In Endgame, the typical superhero optimism hangs by a thread after the devastation caused by Thanos’ destruction of half the population. And yet pessimism does not win the day; instead, the superheroes find a way forwards, or should I say, backwards. They quite literally “take back what the enemy has stolen.”


Some critics may be annoyed by the whole time travel loophole that enables the undoing of Thanos’ genocide. Of course, there are plot holes and it is contrived, but then isn’t the whole superhero universe inherently ‘contrived’ in a sense? It is constructed around the dissolving of normal, comprehensible boundaries. The usual rules of human strength and mortality are constantly being broken and undermined, as the heroes grow in strength or technological expertise. This gives the writers an excuse to make pretty much anything happen.


These are modern day miracle stories. And perhaps that is why these narratives can hardly avoid reverting to religious symbolism. The epic battle scene in Endgame fits comfortably alongside other more overtly symbolic battles between good and evil. It brings to mind scenes from the chronicles of Narnia and Lord of the Rings, which can be read as deeply Christian in their symbolism (although Tolkien may have resisted this description).


Another moment that has strong biblical echoes is the very first scene of the film, where we watch Clint Barton’s family disappear into thin air. It’s reminiscent of that apocalyptic description in Matthew. “Then there will be two men in the field; one will be taken and one will be left.”


You can also see parallels between Tony Stark’s journey through these films and that of the apostle Paul (that could be a whole other blog post). Thanos’ sacrifice of his daughter is a rather twisted version of the Father giving his beloved Son, and the list of comparisons could go on.


However, where this apocalypse fails to be apocalyptic in its truest sense is the lack of real, lasting change it brings about. As explained in How to Survive the Apocalypse, “The Greek word apokalypsis means not only destruction, not only the disruption of reality, but the dismantling of perceived realities - an ending of endings, a shocking tremor of revelation that remade creation in its wake. It renews as it destroys; with its destruction it brings an epiphany about the universe, the gods, or God.”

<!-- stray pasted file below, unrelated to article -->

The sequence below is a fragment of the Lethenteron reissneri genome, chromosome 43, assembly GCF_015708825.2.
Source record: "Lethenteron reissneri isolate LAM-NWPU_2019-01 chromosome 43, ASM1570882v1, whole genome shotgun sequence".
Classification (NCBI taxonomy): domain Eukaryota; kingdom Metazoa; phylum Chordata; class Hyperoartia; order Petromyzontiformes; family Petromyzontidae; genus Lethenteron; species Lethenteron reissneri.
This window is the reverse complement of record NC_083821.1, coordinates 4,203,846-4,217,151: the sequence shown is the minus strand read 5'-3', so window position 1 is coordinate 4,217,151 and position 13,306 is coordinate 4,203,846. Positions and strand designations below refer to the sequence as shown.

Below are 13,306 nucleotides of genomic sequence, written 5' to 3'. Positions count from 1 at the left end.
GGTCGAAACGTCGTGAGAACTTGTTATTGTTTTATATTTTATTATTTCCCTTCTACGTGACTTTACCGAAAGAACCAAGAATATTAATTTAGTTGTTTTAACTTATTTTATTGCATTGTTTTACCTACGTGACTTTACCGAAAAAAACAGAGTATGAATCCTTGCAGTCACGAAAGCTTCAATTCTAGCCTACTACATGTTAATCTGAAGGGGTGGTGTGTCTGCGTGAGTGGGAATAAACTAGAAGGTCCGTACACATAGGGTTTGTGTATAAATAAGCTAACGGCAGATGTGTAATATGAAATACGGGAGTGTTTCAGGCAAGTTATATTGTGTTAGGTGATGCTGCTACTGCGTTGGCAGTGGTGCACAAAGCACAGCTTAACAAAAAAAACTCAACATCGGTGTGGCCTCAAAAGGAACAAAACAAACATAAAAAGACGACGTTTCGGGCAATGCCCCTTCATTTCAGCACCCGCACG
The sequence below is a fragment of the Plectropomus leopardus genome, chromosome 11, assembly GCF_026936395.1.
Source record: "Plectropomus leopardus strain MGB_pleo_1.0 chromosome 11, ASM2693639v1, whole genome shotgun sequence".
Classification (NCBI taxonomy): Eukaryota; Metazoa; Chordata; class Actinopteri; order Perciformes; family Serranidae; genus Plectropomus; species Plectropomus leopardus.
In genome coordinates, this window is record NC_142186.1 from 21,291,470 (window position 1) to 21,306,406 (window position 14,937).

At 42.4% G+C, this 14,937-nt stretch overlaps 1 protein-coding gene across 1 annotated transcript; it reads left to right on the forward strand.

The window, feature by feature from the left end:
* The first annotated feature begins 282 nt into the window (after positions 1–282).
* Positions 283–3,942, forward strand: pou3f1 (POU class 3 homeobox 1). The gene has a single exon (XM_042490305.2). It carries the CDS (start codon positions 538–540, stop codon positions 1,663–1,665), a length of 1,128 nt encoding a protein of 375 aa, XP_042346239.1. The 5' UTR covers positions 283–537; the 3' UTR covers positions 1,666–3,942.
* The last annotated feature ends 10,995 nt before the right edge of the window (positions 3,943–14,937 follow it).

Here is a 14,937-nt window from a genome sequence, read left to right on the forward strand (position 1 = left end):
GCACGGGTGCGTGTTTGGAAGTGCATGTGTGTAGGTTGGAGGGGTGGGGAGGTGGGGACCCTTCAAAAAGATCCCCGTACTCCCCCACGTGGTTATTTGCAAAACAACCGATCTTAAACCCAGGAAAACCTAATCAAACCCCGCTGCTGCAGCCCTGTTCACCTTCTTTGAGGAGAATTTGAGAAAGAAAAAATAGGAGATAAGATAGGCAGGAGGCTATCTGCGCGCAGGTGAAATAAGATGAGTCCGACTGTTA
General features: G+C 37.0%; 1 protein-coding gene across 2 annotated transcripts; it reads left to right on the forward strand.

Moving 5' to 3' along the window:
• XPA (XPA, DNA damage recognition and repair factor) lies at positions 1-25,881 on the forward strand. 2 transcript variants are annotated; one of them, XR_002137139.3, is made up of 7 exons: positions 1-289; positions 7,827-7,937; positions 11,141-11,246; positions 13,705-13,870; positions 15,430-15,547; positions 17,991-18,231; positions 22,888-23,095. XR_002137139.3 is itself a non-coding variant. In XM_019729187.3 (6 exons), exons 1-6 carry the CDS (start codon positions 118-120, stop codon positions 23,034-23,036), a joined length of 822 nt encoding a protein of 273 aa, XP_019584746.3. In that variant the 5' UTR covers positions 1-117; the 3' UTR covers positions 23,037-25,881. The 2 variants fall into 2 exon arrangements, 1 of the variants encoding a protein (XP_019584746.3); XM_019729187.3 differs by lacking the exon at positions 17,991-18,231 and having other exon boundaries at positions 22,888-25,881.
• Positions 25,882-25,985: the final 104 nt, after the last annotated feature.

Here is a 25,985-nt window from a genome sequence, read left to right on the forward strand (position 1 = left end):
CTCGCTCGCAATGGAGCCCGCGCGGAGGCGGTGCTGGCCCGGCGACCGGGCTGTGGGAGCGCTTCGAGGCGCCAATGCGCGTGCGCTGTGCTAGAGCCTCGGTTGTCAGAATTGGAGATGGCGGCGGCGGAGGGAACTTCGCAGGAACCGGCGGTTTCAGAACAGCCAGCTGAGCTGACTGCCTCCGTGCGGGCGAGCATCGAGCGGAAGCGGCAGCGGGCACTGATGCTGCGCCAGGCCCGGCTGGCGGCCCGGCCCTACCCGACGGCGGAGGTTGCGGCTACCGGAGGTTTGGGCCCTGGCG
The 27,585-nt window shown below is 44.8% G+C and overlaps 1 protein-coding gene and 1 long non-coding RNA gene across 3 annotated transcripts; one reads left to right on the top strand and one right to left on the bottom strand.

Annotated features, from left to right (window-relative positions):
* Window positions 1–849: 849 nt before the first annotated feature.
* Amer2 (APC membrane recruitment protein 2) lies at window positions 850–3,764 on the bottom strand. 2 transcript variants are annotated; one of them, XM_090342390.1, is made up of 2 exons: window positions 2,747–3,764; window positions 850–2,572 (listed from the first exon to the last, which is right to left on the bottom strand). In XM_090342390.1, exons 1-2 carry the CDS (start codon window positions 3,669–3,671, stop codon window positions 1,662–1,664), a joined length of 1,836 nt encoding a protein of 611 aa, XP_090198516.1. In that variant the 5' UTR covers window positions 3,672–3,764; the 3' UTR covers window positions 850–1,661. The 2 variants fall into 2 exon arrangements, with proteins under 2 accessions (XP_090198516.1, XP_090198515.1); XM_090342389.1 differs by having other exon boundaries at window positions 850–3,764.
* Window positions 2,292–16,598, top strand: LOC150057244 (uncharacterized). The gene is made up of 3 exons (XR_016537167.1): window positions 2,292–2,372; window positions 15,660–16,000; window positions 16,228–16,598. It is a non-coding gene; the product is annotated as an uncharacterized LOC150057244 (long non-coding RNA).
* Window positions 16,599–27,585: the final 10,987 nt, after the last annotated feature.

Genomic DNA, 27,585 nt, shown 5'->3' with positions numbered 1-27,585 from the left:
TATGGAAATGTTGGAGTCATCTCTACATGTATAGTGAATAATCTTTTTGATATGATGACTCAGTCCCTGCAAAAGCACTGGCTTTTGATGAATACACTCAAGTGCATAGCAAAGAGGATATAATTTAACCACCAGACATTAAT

Once order has been restored, life returns to normal. This film shows us that grief changes people, for better or for worse, and reminds us that we all have a choice to make about how we respond to the worst tragedies of life. However, when faced with the reality of apocalypse, all of the characters end up seeking something old, rather than something new.


They literally go back to the past. This film has the air of nostalgia in so many ways: the time travel plot provides plenty of opportunities for Marvel in-jokes and heart-warming moments where we get to see the significance of past events. Even though Tony Stark and Bruce Banner create a new life for themselves, their new realities are heavily nostalgic. Tony has created an idyllic childhood for his daughter, which is strongly tied to Tony’s need to discover the truth of his own father’s love for him. Bruce becomes the celebrity superhero, which again is nothing new. He’s finally living the life that his fellow Avengers have already enjoyed.


If we needed any further confirmation that this film is not looking to create new futures for its characters, the film ends with Steve Rogers slow-dancing with his wife in a romantic 1940s (or 50s?) America. The nuclear family is still the ideal it seems, or if not the nuclear family, at least a family of some shape or form. All of the character arcs involve finding or re-finding family at the end of the film, whether it’s the Guardians of the Galaxy becoming one happy, humorous family again (with the interesting addition of Thor), Clint being reunited with his wife and children, or Gamora and Nebula finally enjoying reconciliation.


These films suggest that the strongest desire of our hearts is to be part of a loving family. Why do our heroes bother saving the world in the first place? Ok so they enjoy a bit of an adrenaline rush, but ultimately, they fight because they want a safer, happier world for their family.


Perhaps this is the resulting epiphany of the apocalypse. It’s the ‘moral order’ at the core of the Marvel Universe. It’s not a new revelation, but it is a revelation that we need to keep on having in the midst of our busy, pressured, broken lives and worlds.


Isn’t that really the revelation that is at the heart of the gospel? We have a father who loves us eternally. This infinite, eternal love is worth the sacrifice, worth the sacrificing of God’s own Son.


However, where Endgame provides only a temporary solution to the problem of death, the Christian faith provides a real ‘horizon’ of hope. The Avengers bring back half the human population, but funerals continue to be a reality in this post-apocalyptic world. In our secular society, films like this reveal a desperate hope for love that overcomes death and devastation.


What if this hope isn’t a desperate dream? But an actual reality? What if we really can plunder the pits of hell?


Where, O death, is your victory

Where, O death, is your sting?

1 Corinthians 15: 55